A near tragedy revealed to me why calls for healthcare reform will always fall on deaf ears.
My daughter ate a pistachio crumb last week. For most people that is about as uneventful as it can get. But for her it caused a near death experience. She is, of course, allergic to them.
There is no word I can think of in the English language to describe the feeling of watching your child suffocating through the rear-view mirror as you speed to the hospital. Hearing her wheezes and coughs as you silently scream at the cars in front of you to drive faster. It is something akin to existential dread.
But there is a word to describe the feeling that comes over a father when he sees his child brought back from the brink by a team of angels clad in blue scrubs. Thankful.
I felt a strong visceral appreciation of the doctors, the nurses, and the hospital.
Suddenly The Australian headline “Medicare rethink needed” gave me pause for thought. And for just a moment I truly understood why any argument that Australia’s healthcare system is broken will fall on deaf ears to some.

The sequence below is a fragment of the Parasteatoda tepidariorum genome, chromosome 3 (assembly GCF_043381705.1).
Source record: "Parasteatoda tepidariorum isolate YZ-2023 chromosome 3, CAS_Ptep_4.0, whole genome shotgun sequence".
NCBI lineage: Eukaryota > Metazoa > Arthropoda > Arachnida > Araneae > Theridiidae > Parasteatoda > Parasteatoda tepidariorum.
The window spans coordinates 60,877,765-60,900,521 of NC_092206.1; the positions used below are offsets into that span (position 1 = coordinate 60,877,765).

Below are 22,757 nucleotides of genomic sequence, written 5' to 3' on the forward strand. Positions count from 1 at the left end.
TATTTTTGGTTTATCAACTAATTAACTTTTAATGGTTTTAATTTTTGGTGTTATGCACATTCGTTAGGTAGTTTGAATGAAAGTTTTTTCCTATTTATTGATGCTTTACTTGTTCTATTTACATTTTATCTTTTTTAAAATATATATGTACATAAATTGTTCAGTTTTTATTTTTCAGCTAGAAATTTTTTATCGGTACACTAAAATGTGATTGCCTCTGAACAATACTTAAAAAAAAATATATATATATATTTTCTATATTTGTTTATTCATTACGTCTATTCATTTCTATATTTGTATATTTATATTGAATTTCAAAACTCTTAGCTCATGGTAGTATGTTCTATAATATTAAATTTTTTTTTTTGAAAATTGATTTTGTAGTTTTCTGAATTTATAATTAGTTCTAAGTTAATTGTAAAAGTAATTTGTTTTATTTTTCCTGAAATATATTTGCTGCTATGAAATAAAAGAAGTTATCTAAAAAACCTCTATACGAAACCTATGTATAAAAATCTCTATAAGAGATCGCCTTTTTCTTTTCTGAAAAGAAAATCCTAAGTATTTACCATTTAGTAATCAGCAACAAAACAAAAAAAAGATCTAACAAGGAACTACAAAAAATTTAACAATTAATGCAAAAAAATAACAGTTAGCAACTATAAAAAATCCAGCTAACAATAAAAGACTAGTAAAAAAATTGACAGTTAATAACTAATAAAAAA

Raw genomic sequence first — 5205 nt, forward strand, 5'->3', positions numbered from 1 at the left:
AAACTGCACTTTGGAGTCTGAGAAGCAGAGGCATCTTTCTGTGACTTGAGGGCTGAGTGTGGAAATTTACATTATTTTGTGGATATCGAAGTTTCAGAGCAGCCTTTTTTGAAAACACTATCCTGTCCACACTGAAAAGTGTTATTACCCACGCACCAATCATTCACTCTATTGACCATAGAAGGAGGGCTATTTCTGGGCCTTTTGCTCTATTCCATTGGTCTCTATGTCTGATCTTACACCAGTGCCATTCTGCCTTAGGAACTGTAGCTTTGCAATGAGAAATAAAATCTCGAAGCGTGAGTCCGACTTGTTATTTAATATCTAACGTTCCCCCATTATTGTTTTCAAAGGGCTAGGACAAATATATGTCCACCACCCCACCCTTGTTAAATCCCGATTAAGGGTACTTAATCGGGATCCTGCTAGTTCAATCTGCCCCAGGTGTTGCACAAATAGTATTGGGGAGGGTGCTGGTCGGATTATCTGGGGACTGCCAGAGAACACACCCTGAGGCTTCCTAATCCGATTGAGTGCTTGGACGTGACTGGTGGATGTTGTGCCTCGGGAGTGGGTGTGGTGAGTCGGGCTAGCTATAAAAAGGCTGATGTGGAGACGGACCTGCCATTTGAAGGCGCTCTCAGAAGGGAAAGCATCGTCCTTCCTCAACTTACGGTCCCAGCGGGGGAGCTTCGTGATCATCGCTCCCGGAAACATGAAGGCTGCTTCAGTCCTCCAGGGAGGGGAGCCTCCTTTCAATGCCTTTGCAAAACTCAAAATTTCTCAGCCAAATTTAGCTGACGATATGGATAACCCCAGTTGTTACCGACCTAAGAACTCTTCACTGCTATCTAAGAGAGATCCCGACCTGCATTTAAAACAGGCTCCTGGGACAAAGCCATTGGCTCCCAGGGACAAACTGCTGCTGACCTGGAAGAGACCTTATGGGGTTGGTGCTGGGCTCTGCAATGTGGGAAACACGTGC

Medicare is tied emotionally to many Australians. Any attempt to change it will be taken personally. Arguing dollars and cents with regards to healthcare will always mean nothing when compared the life of a loved one .
The effectiveness of Labor’s ‘Mediscare’ campaign at the last federal election is testament to this. People could not have been so easily taken in by unsubstantiated claims that the Liberals were planning to slash public health if there was not an emotional connection to the institution.
Health care in Australia needs serious reform. But perhaps it would be better to pick other battles first.